As we go along, I’ll build a YouTube playlist of all the songs in the countdown.

The hyperlinks associated with each numeric entry lead directly to the individual song on the playlist. All images nicked from Discogs.

 

College Countdown: CMJ Top 250 Songs, 1979 – 1989, 19 – 17

19 love

19. Joan Jett & the Blackhearts, “I Love Rock ‘n’ Roll”

One of the biggest hits of 1982 had a long, arduous journey to the top of the charts and could have easily disappeared into near-complete obscurity. “I Love Rock ‘n’ Roll” was originally written and recorded by the British rock band the Arrows, in 1975. They were responding directly to the Rolling Stones track “It’s Only Rock ‘n’ Roll (But I Like it),” which was a hit on the radio at the time. “I know they didn’t really mean it in a derogatory way,” explained Jake Hooker, the Arrows’ guitarist. “It minimized what I thought about rock ‘n’ roll. My gut reaction on first hearing it was, ‘What do you mean it’s only rock ‘n’ roll but you like it? I love rock ‘n’ roll!’ And it sort of snowballed from there.” The group thought they had a great song, but their producer, Mickie Most, disagreed. He had them record it themselves while he took a lunch break, meaning the original version was somewhat shoddy. The eventually re-recorded it for use on a weekly television show starring the band. Joan Jett caught that program while killing time in her hotel room one night when on tour with her band the Runaways. She grabbed a copy of the single and started advocating that the Runaways should cover it. The group even worked up a take on the song for their 1977 U.K. tour, but the other members of the Runaways weren’t nearly as enamored so it got dropped from the set list. Years later, when Jett was launching a solo career, the song cycled up again, in part because Hooker was urging her to take another crack at it, still convinced “I Love Rock ‘n’ Roll” was a hit that simply hadn’t happened yet. When Hooker heard the version that Jett recorded with her backing band the Blackhearts, he was convinced the song;s destiny has arrived. “That’s exactly the way I always dreamed it would be,” he said. “The minutes I heard it, I had no doubts. I knew it was going to #1.” This time, Hooker was correct. “I Love Rock ‘n’ Roll,” the major label debut single from Joan Jett & the Blackhearts, did reach the pinnacle position on the Billboard chart, and it stayed there for a might seven weeks, getting knocked from the perch by arguably the least rock ‘n’ roll song to top the charts that year. Over the years, Jett has betrayed some mixed emotions about the prominent place “I Love Rock ‘n’ Roll” has in her career — she opted against playing it as part of the short set that commemorated her induction into the Rock and Roll Hall of Fame, for instance — but she conceded to Mojo magazine that coming to terms with it was a step she had to take. “I think most people who love some kind of rock ‘n’ roll can relate to it,” said Jett. “Everyone knows a song that just makes them feel amazing and want to jump up and down. I quickly realized, ‘This song is gonna follow you, so you’re either gonna let it bother you, or you gotta make peace with it, and feel blessed that you were involved with something that touched so many people.'”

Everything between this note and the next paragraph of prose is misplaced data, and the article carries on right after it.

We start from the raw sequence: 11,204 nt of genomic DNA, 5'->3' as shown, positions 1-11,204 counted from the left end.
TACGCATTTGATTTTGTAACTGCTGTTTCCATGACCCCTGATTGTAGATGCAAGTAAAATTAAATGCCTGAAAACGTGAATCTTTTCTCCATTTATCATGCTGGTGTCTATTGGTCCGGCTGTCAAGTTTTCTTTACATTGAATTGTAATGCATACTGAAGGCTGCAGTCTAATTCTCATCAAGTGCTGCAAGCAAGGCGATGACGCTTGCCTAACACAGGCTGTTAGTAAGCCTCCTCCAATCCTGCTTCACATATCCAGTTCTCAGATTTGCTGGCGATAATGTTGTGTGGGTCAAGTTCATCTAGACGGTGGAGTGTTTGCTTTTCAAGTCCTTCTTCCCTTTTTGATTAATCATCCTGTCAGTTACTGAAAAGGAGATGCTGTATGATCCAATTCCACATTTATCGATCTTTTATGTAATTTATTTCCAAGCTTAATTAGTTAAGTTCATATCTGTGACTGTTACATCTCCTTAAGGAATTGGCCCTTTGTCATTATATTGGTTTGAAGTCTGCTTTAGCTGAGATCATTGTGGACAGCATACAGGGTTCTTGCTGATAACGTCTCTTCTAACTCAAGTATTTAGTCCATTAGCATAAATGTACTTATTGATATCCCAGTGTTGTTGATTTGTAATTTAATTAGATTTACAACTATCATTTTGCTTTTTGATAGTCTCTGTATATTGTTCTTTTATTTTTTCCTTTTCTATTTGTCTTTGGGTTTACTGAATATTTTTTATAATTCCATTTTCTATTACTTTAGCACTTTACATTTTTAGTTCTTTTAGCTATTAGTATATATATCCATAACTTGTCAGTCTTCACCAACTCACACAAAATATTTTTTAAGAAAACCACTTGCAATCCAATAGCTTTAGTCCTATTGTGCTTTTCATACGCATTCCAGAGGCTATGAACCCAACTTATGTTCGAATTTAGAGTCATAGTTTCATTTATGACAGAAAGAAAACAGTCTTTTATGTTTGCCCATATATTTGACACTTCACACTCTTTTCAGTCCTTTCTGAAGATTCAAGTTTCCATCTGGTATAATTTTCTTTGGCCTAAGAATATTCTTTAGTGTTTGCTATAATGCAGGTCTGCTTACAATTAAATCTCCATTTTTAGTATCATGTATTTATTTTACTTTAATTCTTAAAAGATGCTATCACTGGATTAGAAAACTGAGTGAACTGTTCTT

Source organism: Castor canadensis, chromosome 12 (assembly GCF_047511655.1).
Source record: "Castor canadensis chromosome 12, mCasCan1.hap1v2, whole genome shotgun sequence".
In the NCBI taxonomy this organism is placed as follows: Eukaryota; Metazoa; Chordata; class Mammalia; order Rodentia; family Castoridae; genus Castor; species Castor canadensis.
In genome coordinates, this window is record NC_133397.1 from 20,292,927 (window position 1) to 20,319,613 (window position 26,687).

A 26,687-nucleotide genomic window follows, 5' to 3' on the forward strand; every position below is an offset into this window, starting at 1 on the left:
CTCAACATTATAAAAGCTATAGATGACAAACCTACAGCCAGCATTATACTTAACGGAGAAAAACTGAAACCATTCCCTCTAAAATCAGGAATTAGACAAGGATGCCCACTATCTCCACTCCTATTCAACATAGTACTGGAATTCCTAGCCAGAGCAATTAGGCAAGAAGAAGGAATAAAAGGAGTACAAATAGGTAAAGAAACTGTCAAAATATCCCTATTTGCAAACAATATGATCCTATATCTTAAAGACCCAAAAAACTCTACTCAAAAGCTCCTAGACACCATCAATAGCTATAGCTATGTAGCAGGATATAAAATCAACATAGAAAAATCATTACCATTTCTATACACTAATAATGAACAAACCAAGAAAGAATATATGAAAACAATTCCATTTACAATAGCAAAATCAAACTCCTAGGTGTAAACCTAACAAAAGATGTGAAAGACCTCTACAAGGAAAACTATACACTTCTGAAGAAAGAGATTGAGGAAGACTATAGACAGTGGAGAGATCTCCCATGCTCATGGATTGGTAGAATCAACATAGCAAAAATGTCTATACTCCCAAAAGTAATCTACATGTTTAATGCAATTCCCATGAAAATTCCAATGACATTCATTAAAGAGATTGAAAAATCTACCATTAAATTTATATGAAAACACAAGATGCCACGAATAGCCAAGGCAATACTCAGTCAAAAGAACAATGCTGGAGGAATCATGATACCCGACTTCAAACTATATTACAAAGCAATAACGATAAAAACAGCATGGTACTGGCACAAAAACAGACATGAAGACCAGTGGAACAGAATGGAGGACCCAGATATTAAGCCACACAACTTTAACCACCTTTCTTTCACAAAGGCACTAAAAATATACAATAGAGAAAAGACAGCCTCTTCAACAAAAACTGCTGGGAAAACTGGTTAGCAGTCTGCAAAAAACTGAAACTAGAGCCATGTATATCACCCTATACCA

18 superman

18. R.E.M., “Superman”

Music performers typically start as music fans. And sometimes, the fan discoveries they once made can carry over to their later work. Before Peter Buck gained global renown as the lead guitarist for R.E.M., he earned his rent money as a clerk at Wuxtry Records, in Athens, Georgia. Of course, a side effect of earning dollars at a place where one is mightily enticed by the merchandise is that fair amount of every paycheck might be funneled right back into the register. Buck regularly raided the bins of vintage 45s. It was there that he found “Sugar on a Sunday,” a 1969 single by the Houston band The Clique that made it into the Billboard Top 40. More significantly, the B-side was a song called “Superman.” Years later, when R.E.M. was working on songs for their fourth album, Lifes Rich Pageant, the idea of knocking out a cover of “Superman” came up, with all expecting it would serve as their own B-side at some point. Singer Michael Stipe was less taken with the song than his bandmates, so he ceded lead vocal duties to bassist Mike Mills. The finished version, though, provoked a widespread change of mind. Instead of filler on a future 7-inch, “Superman” was chosen to close the new R.E.M. album, the first non-original to grace one of the band’s full-length releases. It also served as the second single from the 1986 album. The song was fairly straightforward in most respects, but R.E.M. remained true to form by aided a cryptic bit to puzzle over. The tracks opens with a tumble of barely discernible Japanese. Supposedly taken from a Godzilla toy with a pull-string that triggers recorded messages, the phrases at the start roughly translate to: “This is a special news report. Godzilla has been sighted in Tokyo Bay. The attack on it by the Self-Defense Force has been useless. He is heading towards the city. Aaaaaaaaagh!”

 

17 there